Don't. Plastic pipes do not need earthing. There is no advantage (and plenty
of disadvantages) in ensuring continuity when metal pipework is separated by
plastic. Small bits of metal isolated from everything else (i.e. metal taps
fed by plastic pipes) do not need bonding.
The thrust of the document is to encourage the use of plastic pipework. The
IEE believes that plastic pipework and the subsequent lack of earthing
potentials in the room is a safer environment than an bonded earthed metal
one. If there have to be earthed potentials in the room, it is best that
they are the same, however, which is what supplementary bonding is about.
Thanks for the replies, I should have mentioned that all my plumbing uses
copper pipe with plastic push-fit joints but I gather the answer is the
I will take attitude that unless there is the remotest chance of a tap,
radiator etc. coming in contact with a live wire then there is no need to
earth it - any pipework under the floor is effectively isolated by the
I don't think so. The IEE document is silent on the scanario of metal
pipework with plastic joints, but its recommendation not to earth bond metal
fittings connected by plastic pipework is based on the resistance of water
in plastic pipework providing a level of insulation such that bonding is not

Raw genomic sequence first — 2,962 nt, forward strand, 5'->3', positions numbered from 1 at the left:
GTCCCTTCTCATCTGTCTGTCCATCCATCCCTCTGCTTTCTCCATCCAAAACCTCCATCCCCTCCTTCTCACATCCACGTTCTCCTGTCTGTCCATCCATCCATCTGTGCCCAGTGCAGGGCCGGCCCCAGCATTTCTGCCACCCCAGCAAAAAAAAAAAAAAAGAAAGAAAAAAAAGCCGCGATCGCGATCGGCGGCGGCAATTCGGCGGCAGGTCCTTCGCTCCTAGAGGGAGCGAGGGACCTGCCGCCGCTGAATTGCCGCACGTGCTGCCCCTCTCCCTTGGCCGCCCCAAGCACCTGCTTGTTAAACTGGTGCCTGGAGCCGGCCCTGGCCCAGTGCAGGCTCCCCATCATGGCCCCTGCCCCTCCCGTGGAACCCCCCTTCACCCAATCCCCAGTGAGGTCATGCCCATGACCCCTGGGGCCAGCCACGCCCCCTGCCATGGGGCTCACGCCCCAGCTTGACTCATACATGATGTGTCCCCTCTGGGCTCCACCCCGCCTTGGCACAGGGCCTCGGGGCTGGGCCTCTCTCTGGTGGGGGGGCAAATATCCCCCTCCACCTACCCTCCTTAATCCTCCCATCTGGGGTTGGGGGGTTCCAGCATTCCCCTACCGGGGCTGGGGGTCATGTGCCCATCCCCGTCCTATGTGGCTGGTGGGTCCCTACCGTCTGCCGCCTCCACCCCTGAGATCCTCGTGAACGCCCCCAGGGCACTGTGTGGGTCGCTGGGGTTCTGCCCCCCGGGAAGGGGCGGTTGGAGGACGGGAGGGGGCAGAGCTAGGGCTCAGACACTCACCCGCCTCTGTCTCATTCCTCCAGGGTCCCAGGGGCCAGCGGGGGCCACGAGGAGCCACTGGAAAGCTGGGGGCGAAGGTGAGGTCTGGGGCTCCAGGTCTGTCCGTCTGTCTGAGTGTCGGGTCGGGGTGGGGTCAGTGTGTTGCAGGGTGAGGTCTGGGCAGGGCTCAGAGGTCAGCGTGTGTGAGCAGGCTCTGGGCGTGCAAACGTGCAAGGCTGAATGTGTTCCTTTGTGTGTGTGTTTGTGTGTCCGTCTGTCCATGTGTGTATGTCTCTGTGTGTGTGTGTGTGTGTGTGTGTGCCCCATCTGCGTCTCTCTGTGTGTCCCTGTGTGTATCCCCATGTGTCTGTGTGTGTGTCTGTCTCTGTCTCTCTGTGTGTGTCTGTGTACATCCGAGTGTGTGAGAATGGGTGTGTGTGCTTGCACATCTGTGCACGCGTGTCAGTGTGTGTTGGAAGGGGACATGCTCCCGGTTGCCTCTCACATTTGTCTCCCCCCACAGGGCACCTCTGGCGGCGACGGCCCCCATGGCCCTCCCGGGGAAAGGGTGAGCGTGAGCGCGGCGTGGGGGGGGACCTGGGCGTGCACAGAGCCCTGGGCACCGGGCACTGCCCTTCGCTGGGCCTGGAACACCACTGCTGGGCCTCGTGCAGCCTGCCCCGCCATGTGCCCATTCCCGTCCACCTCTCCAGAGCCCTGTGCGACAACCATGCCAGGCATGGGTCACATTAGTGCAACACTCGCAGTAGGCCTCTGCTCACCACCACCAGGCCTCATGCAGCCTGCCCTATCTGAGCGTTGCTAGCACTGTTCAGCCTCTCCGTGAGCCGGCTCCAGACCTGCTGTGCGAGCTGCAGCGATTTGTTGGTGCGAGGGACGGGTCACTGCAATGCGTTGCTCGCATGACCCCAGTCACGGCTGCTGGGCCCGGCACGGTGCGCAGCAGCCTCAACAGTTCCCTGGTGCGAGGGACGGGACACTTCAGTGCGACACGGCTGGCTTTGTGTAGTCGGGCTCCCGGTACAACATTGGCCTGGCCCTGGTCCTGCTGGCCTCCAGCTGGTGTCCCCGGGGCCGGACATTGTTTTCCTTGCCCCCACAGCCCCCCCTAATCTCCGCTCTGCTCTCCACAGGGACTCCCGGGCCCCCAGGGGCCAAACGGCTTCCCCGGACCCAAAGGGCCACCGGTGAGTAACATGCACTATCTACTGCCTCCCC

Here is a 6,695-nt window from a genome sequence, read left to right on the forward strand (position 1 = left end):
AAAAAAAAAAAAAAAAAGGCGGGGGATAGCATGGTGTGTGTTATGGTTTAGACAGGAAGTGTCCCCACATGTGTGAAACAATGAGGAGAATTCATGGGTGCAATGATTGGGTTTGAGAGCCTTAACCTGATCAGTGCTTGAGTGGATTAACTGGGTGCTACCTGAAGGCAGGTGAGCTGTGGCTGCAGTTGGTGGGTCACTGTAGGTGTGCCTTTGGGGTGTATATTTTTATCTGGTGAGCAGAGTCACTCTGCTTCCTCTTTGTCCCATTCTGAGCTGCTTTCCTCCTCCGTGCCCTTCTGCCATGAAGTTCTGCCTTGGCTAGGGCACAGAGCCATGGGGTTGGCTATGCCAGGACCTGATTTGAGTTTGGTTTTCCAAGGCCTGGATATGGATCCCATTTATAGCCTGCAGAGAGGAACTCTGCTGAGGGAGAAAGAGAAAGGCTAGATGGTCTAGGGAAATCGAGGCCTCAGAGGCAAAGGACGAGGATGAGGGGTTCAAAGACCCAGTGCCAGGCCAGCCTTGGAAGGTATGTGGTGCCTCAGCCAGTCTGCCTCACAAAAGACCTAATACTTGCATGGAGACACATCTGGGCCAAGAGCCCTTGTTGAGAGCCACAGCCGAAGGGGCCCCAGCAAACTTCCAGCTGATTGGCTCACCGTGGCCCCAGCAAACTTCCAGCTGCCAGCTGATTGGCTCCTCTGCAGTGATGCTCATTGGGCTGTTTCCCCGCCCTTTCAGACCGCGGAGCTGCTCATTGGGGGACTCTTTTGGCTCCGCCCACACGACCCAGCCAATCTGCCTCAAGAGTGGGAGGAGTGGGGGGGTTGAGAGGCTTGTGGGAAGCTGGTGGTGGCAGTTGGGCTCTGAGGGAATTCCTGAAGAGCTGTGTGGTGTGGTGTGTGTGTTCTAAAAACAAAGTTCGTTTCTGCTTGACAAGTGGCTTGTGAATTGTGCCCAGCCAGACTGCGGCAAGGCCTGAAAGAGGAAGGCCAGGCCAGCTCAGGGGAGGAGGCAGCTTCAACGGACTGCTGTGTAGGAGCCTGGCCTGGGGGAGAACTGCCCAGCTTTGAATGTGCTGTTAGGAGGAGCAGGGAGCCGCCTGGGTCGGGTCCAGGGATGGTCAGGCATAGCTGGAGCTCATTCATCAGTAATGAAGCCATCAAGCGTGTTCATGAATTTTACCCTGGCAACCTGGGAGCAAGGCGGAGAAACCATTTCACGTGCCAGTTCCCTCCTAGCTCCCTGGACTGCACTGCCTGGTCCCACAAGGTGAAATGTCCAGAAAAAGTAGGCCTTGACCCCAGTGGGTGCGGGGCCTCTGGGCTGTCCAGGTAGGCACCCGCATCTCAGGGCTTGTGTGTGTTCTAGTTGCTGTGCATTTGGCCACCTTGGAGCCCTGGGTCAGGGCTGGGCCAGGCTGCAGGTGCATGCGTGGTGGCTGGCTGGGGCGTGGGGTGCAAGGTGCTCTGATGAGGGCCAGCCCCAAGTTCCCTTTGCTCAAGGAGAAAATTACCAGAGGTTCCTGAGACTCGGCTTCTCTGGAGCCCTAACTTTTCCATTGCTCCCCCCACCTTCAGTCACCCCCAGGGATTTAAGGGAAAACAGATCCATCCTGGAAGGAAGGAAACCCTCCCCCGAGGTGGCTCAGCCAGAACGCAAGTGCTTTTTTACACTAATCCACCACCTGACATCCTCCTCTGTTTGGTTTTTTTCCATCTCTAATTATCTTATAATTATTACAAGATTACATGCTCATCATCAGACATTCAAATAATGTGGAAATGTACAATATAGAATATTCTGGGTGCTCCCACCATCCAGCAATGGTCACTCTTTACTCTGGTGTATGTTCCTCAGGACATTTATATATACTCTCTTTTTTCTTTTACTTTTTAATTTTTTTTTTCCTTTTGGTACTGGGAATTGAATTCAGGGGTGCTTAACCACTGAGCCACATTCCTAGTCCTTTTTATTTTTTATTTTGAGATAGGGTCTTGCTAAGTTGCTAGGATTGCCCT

required. However where you have metal pipework with plastic joints you only
have a few millimetres of water separating conductive lengths and the
resistance of the water can not be expected to provide anything like the
same protection as metres of plastic pipe, so in your case exposed metal
pipes in the bathroom _should_ be bonded.
AIUI the reason all-metal pipework should be bonded is that in _any_ house
with an electricity supply there is a remote risk of pipework being made
live. Of course a responsible installer would not install either cabling or
pipework in such a way that there was a substantial risk, but unforseen
circumstances can create such a situation and the bonding is there as a
safety measure (belt _and_ braces :-)
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